Aron Ra Resigns as President of Atheist Alliance of America, Focuses on State Senate Run

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Atheist Activist and Science Communicator Aron Ra. Image: YouTube screen capture.

Aron Ra, the atheist activist and science communicator, has resigned as President of the Atheist Alliance of America, according to an article from his blog. He has decided to move on from the organization to focus on an increasingly busy schedule related to his Texas State Senate run. “So in an effort to minimize distractions, I have resigned as President of Atheist Alliance of America to concentrate on my increasingly busy State Senate Campaign. Yes, I’m really doing this despite how much of a long shot this is,” Ra noted.

He is running as a Democrat in Texas State Senate District 2, whose incumbent, Bob Hall, is a Republican. If Ra wins the Democratic primary in the spring of 2018, he will face a district where a Democrat has not run since 2002. Nevertheless, as an insurgency grows against President Donald Trump and the GOP, he may have an opportunity to stage a spectacular upset.

During his time as Atheist Alliance of America president, he helped to relaunch the Secular Nation podcast (disclosure: co-hosted by yours truly), assisted with the coming relaunch of Secular Nation magazine, and helped rebuild its presence within the growing Atheist movement.

If you are interested in learning more about Aron Ra’s candidacy and ways to support, visit his campaign website, aronra.org.

Where are the Scientists in Congress?

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A few years ago on Real Time with Bill Maher, astrophysicist and science communicator Neil deGrasse Tyson brought up a very interesting point about the United States Congress. “I wonder what profession all these Senators and Congressmen are? Law, law, law, law, business man, law, law. . . . There are no scientists? Where are the engineers? Where is the rest of life?,” quipped Tyson. The rest of life, indeed. According to a report released last year by the Congressional Research Service, there were only 11 members of Congress (out of 535) that were scientists or engineers; all of them were in the House of Representatives, with the exception of one engineer in the Senate. This is the very definition of disproportionate, seeing as by 2010, one in every 18 jobs in the United States was in Science, Technology, Engineering, or Math (STEM). By 2018, it is projected to be nearly one in five. If our congressional representation kept a parity with the private sector, there should be 30 scientists, rather than merely 11. By 2018, it should be closer to 91.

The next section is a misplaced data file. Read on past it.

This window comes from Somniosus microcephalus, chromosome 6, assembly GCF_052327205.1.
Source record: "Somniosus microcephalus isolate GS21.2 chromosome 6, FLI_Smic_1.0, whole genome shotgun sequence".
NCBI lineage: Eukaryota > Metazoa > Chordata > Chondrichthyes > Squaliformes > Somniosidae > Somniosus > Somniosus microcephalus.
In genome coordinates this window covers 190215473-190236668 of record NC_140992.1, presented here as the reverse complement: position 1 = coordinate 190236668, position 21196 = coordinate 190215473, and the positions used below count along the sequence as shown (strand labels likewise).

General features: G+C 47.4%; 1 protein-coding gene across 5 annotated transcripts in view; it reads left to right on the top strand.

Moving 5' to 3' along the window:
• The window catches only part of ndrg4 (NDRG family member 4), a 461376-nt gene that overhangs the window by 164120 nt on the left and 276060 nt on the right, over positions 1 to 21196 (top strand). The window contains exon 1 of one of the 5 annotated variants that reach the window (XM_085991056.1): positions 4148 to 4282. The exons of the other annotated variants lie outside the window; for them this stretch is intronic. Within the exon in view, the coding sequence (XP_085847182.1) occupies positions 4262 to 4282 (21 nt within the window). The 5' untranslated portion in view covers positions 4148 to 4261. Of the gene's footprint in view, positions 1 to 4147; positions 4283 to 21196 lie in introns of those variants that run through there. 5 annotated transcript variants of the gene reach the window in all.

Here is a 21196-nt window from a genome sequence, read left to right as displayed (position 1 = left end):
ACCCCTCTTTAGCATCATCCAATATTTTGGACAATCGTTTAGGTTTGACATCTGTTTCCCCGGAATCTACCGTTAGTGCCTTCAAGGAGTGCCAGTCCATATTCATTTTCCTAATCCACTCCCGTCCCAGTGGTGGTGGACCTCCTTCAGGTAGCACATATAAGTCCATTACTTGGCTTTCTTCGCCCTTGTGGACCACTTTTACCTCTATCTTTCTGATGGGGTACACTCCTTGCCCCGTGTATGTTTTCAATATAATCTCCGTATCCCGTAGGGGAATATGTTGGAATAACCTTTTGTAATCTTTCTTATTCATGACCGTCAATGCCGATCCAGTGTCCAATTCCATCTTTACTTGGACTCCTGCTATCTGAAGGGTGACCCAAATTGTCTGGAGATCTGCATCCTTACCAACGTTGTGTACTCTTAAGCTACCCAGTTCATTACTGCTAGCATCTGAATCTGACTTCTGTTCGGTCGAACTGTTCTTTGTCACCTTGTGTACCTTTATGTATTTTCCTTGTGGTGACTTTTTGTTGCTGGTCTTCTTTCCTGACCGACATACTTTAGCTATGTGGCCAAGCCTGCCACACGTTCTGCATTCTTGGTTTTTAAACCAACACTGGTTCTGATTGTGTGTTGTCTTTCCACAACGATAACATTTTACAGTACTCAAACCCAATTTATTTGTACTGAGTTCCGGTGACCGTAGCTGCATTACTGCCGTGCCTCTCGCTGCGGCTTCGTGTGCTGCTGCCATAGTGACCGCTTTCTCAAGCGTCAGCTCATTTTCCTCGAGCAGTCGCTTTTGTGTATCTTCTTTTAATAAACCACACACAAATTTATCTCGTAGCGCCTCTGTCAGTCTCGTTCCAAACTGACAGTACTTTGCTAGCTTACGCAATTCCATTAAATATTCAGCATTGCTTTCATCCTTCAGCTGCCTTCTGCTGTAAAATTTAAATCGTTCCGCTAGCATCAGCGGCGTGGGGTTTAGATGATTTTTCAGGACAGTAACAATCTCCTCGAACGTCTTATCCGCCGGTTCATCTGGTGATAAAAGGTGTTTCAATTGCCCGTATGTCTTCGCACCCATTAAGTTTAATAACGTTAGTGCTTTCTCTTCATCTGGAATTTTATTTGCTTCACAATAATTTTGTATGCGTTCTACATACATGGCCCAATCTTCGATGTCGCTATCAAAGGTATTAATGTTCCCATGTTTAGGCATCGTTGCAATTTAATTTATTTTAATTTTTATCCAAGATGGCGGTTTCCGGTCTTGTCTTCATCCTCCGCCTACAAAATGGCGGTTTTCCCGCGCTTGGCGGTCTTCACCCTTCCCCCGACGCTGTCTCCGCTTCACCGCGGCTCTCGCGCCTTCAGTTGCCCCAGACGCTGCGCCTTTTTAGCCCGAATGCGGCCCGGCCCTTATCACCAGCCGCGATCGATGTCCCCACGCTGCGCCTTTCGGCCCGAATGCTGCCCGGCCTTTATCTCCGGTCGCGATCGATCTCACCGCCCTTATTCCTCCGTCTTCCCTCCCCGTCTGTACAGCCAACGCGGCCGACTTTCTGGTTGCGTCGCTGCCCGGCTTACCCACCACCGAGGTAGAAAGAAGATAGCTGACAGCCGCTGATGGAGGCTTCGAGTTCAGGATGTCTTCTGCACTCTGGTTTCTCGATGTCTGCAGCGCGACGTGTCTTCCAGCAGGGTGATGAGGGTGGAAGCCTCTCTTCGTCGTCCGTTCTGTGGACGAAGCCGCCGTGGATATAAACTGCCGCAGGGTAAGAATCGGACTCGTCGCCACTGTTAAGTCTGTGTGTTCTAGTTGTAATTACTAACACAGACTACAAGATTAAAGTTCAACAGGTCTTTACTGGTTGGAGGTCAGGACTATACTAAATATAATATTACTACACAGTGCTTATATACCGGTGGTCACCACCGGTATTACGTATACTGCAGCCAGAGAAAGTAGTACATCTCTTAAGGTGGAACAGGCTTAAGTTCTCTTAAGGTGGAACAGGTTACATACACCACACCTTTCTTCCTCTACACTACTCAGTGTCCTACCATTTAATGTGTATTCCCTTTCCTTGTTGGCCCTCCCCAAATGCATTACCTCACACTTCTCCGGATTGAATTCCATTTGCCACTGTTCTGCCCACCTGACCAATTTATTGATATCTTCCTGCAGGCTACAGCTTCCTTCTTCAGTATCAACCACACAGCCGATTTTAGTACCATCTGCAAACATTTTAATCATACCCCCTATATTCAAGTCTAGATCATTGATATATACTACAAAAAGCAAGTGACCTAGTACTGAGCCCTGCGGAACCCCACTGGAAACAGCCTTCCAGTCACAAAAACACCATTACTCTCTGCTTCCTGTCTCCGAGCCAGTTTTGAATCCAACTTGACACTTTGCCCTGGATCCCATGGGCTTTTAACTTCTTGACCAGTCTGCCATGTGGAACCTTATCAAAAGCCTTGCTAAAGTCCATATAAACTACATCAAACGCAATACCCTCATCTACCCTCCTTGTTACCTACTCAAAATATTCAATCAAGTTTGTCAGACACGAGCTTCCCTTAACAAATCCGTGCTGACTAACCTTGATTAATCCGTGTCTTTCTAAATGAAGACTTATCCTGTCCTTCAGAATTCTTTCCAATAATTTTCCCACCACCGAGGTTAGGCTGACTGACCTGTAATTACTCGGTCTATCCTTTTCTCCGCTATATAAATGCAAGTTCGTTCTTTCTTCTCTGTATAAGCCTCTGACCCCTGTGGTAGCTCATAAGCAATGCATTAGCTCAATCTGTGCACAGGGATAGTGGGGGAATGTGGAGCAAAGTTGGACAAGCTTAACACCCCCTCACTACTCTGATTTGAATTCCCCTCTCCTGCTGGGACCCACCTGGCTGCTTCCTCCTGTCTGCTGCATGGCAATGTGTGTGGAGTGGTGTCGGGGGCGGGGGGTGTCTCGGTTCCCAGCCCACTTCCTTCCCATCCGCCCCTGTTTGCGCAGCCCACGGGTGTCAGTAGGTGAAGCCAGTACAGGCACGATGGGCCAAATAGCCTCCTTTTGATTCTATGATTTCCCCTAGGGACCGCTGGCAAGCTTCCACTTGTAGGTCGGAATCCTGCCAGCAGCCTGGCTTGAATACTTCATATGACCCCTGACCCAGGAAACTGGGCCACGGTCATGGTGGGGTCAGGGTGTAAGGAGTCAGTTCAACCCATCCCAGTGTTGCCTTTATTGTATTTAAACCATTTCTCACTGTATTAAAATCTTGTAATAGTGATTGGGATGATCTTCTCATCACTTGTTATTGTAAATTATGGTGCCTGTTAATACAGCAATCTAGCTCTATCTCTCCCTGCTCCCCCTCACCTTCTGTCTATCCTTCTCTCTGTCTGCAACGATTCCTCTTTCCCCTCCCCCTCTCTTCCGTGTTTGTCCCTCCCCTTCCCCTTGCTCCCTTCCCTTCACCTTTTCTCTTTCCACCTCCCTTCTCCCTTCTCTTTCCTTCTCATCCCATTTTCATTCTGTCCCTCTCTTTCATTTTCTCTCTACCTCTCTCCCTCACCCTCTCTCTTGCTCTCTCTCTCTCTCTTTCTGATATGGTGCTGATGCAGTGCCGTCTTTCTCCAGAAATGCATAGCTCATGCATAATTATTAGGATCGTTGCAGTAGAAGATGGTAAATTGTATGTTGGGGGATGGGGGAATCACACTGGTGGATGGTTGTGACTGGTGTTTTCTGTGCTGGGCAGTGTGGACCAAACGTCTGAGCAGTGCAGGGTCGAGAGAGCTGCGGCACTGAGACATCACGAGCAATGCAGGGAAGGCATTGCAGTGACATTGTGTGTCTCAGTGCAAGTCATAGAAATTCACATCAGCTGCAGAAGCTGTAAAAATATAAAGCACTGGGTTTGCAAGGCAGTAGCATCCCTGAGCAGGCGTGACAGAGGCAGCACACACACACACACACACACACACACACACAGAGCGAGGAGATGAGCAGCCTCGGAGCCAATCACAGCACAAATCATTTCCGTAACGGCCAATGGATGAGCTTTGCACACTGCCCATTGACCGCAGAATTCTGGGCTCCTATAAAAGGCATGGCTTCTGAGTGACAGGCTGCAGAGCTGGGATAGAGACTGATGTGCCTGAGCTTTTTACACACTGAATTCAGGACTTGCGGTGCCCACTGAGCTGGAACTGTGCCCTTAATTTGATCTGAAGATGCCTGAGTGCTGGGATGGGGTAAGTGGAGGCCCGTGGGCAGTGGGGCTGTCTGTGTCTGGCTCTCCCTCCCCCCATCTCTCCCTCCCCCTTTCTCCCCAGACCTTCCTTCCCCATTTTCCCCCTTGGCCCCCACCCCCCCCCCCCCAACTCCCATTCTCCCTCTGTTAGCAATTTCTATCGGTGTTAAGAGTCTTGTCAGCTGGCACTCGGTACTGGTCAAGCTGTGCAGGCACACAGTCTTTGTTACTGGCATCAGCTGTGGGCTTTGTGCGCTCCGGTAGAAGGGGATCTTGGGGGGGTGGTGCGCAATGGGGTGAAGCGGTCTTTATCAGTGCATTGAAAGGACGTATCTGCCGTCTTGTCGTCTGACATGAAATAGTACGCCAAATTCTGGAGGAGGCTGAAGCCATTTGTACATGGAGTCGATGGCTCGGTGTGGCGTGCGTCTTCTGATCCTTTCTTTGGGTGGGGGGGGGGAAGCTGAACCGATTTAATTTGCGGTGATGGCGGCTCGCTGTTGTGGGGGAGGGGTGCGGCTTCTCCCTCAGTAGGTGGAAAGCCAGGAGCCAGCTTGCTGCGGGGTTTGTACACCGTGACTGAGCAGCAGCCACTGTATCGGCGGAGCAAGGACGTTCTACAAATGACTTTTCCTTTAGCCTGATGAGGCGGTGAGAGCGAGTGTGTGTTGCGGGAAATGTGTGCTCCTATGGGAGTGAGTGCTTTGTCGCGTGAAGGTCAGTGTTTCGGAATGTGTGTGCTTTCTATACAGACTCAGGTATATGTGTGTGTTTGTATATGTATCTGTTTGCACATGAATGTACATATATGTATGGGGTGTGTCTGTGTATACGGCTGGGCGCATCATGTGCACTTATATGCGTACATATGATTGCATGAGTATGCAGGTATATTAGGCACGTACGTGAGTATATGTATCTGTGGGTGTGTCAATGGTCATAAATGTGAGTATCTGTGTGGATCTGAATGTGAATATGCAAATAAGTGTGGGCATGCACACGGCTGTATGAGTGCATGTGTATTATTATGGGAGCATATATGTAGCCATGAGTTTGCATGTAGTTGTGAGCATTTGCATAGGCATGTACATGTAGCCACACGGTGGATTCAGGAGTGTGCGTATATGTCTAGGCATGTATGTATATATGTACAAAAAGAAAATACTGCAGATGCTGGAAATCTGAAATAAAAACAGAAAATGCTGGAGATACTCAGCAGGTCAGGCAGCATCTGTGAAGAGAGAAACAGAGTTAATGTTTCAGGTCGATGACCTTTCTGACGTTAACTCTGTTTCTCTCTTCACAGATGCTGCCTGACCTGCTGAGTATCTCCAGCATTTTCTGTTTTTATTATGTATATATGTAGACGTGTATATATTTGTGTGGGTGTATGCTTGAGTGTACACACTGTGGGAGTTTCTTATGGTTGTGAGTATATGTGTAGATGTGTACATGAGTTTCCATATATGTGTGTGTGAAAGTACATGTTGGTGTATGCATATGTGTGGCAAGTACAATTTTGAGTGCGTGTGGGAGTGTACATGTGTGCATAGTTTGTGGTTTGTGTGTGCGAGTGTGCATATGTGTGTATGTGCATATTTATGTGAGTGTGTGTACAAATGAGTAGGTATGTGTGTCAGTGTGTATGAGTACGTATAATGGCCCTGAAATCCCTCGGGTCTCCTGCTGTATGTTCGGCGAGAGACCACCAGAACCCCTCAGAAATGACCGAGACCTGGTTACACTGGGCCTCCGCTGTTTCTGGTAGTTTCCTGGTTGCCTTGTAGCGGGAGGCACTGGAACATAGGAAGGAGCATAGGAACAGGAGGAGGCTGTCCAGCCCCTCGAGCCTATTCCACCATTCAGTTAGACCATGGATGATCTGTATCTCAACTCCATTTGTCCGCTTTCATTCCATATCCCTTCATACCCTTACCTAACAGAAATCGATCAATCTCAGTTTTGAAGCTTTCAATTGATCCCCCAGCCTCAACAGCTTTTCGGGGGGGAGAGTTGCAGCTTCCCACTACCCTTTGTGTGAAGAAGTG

This is a sad state of affairs, something that should have changed years ago. However, with the election of one of the most unqualified, anti-science administrations in history, scientists are beginning to get political. As a recent piece in the New York Times noted, scientists are now beginning to organize and even run for office, namely UC Berkeley biologist Michael Eisen. Within the growing secular movement, activist and science communicator Aron Ra is running for the Texas State Senate. This is all culminating in a national March for Science on Earth Day, April 22, 2017. Thousands of scientists, engineers, and all-around rationalists from across the country are getting organized to take on the anti-science, anti-reason impulses of our body politic. But it doesn’t end there.